Step back in time to March 2010, and you’ll recall that commercial insurers were onboard with the Affordable Care Act (ACA)—albeit begrudgingly. When the insurance marketplaces opened for business with their highly regulated 2014 coverage products, a significant number of health plans voluntarily participated right out of the gate.
Health insurers even went along with ACA’s rule obligating them to limit their combined administrative costs and profits—yes, profits!—to as little as 15% of their premium revenues or else issue refund checks. They refunded $397 million to customers in 2015. Here is a case where the federal government demanded that private, for-profit, and most cases, publicly traded commercial enterprises limit their profits. And the insurance giants went along with it.
But why would they agree to such heavy-handed government?
Remember ACA also includes mechanisms to balance the deal. Through the mandate that requires everyone to sign up for coverage, ACA held the promise of new customers. Insurers saw millions of enrollees buy their products, with and without subsidies. Within the package, other provisions also aim to help insurers normalize the risk of sicker populations to keep the markets competitive.
It’s true that insurers found a significant number of markets had underperformed and have exited in years since. For example, Aetna reported $450 million in losses on the exchanges and now only participates in four states. The company is currently working with lawmakers to evaluate new policies going forward, according to the Hartford Courant.
Jonathan Gruber, PhD, an economist from the Massachusetts Institute of Technology and one of the architects of ACA, said during a University of Southern California Annenberg briefing last week that the law is a success.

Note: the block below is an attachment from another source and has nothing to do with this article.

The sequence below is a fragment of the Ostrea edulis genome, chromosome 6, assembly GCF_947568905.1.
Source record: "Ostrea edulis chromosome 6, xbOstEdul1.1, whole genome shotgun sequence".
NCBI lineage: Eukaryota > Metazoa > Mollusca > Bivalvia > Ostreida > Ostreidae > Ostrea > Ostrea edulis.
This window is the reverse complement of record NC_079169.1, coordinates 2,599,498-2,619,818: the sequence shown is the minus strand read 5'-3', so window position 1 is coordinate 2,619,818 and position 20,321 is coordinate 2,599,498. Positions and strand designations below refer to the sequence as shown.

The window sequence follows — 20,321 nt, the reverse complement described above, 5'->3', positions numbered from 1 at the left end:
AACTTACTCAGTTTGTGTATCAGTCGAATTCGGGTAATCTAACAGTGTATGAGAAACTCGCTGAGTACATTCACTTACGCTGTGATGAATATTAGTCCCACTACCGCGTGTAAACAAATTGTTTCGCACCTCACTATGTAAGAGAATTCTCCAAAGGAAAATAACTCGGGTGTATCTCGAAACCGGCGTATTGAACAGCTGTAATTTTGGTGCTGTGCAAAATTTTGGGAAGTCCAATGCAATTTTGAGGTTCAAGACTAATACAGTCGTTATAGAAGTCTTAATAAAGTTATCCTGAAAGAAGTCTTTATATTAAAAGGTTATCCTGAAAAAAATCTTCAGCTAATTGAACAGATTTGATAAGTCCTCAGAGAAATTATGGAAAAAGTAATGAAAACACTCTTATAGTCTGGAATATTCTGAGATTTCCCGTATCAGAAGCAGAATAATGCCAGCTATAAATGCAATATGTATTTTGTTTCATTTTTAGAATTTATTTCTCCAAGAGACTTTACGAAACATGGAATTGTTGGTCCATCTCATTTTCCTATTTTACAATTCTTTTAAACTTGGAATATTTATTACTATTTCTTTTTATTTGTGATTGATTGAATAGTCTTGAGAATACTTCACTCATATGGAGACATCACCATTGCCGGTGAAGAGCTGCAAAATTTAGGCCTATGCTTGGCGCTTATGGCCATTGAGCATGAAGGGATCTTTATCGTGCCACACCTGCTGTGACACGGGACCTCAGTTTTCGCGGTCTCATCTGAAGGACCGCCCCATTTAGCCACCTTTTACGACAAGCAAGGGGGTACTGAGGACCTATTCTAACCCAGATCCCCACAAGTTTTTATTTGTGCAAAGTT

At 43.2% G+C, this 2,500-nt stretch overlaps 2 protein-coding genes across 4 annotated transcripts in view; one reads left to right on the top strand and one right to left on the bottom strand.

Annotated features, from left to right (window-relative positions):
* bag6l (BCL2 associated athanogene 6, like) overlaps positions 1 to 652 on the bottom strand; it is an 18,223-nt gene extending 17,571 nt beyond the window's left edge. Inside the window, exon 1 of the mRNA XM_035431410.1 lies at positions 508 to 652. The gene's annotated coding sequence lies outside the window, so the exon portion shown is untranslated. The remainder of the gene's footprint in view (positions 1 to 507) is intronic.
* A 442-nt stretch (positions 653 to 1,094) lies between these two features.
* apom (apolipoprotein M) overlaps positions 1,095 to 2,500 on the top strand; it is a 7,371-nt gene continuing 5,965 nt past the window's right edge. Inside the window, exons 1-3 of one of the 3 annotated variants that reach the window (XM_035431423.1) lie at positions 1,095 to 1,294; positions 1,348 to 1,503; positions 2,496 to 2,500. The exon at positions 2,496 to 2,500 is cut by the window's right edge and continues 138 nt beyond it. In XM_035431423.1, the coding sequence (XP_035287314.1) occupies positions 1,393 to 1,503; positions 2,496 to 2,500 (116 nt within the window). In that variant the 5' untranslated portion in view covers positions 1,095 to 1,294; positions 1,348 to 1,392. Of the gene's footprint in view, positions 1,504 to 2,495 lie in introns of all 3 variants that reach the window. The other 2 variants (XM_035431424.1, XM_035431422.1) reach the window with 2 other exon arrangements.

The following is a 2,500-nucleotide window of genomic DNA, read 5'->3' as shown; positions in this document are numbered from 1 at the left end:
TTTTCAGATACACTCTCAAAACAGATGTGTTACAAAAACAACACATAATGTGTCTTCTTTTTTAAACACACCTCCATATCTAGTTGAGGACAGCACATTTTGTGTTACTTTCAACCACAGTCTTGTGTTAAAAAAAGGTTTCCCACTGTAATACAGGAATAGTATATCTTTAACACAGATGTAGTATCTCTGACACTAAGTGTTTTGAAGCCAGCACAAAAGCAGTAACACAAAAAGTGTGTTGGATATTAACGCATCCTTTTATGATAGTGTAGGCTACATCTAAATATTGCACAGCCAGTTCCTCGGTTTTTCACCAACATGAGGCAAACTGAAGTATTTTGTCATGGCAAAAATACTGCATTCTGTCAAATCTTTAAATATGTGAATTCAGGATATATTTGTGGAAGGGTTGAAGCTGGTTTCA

“It’s only failure is political,” Gruber said. “It’s not substantive.”
ACA replacement plans now on the table might have philosophical and political support, but they don’t have the “fundamental mathematics” that ACA has, he said. By necessity, insurance redistributes money to where the need is greatest.
“Someone has to pay for the sick” Gruber said.
In his view, the sketches thus far outlined by Republicans for new healthcare policy will either cover fewer people or cost more money than ACA. For example, a high-risk pool, as suggested by the replacement plans, would segregate the sick and cost more in the end.
“We have to hold them accountable to the laws of insurance,” he said.
Joseph Antos, a health policy expert at the nonpartisan American Enterprise Institute, noted at the briefing that ACA has done very little to stem the tide of growing healthcare costs, which is a concern for all stakeholders.
“Pre-existing conditions is not the important part,” Antos said. “It’s community rating where you can’t charge the sick more than the healthy.”
Community rating has contributed to adverse selection—a disproportionate number of sick people signing up for ACA coverage, which is causing greater costs for those health plans than projected. Antos said efforts to attract younger, healthier enrollees to achieve a balance have fallen short. The healthier consumers just aren’t buying plans because they don’t want to spend the money.